Harvard Health Letter

Biologic therapy doesn't raise cancer risk in people with rheumatoid arthritis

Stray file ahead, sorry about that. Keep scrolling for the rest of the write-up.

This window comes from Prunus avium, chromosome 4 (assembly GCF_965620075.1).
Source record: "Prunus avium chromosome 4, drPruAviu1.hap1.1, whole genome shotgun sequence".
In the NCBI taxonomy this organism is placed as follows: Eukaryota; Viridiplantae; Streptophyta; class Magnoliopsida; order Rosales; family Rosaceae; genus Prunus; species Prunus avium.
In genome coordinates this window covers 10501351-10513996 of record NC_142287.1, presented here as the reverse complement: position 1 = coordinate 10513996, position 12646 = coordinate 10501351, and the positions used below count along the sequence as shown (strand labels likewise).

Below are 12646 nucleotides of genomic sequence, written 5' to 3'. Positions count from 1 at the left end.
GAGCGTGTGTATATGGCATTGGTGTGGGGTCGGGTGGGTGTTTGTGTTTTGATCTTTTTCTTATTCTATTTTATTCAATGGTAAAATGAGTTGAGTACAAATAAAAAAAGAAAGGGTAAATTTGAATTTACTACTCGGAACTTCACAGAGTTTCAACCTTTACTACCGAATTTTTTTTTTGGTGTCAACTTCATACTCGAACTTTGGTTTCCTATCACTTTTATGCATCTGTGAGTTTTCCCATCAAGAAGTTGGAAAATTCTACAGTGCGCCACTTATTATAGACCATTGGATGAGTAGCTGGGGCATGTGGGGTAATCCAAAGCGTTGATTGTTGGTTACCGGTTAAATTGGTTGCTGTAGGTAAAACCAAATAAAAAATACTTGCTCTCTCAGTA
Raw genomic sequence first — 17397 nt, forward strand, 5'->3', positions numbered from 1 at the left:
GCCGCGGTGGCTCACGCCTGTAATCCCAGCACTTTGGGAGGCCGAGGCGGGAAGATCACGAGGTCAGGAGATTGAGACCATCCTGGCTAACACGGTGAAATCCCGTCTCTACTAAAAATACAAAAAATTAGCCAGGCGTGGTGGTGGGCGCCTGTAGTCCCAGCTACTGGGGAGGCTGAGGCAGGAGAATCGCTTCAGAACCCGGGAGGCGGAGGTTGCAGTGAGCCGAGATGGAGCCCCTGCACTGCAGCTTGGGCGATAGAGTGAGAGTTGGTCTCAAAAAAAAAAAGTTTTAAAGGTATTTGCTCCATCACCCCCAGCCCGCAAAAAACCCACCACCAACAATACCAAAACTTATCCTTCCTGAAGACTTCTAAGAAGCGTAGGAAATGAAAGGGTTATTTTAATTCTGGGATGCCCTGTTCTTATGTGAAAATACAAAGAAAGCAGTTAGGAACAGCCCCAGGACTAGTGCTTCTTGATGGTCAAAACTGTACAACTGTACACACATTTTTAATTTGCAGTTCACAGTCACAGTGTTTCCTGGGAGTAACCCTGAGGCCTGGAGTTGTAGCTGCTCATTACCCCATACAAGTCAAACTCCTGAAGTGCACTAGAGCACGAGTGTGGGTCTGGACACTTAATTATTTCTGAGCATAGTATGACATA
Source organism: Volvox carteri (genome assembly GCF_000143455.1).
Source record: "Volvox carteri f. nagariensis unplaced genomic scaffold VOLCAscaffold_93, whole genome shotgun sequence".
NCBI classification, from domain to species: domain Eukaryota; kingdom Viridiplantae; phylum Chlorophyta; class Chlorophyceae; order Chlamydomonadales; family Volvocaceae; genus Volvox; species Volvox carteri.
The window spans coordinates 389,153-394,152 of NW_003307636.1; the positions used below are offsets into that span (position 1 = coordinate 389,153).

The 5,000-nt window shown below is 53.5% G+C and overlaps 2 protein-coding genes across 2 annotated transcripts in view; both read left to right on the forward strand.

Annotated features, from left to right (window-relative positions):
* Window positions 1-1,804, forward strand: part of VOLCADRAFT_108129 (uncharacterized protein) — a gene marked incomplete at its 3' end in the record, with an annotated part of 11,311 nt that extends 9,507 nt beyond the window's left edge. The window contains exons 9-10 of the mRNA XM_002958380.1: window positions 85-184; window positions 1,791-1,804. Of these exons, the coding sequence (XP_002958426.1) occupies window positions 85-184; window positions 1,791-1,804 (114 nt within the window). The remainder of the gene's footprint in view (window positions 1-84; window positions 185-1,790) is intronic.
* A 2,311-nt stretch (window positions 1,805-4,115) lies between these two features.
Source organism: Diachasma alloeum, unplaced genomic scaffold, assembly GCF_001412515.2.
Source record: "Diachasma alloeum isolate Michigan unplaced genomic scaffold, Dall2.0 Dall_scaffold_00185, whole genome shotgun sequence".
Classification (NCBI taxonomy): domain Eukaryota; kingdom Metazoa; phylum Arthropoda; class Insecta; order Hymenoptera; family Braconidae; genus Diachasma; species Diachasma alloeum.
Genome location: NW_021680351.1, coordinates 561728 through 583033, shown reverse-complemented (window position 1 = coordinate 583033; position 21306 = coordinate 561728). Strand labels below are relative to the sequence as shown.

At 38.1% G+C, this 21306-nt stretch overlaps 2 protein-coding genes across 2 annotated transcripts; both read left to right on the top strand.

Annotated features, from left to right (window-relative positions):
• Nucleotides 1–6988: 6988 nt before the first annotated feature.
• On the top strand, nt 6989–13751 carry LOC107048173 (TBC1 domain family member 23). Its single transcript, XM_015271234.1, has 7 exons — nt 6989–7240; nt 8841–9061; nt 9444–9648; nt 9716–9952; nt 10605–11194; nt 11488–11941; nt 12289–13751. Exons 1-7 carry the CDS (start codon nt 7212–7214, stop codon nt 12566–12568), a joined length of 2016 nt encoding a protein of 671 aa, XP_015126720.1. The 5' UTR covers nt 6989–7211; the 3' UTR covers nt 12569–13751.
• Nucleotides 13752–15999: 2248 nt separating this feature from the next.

Using biologic response modifiers (BRMs) can dramatically improve inflammation and symptoms in people with rheumatoid arthritis. However, there are theoretical reasons to worry that these powerful drugs might raise the risk of cancer. Fortunately, a recent study finds that these powerful medications don't significantly raise the risk of malignancy, at least for six months after they are started. The specific BRMs included in the study were abatacept, adalimumab, anakinra, certolizumab, etanercept, golimumab, infliximab, rituximab, and tocilizumab. BRMs work by stimulating the body's response to infection and disease. They are used to treat rheumatoid arthritis and other autoimmune diseases. The strength of this study is its large size. The research team analyzed data from 63 randomized controlled trials involving more than 29,000 people with rheumatoid arthritis. The limitation of the study is that it only examined a six month window following the start of BRM treatment, and cancer typically takes many years to develop. The study was published in the Sept. 5, 2012, issue of the Journal of the American Medical Association.

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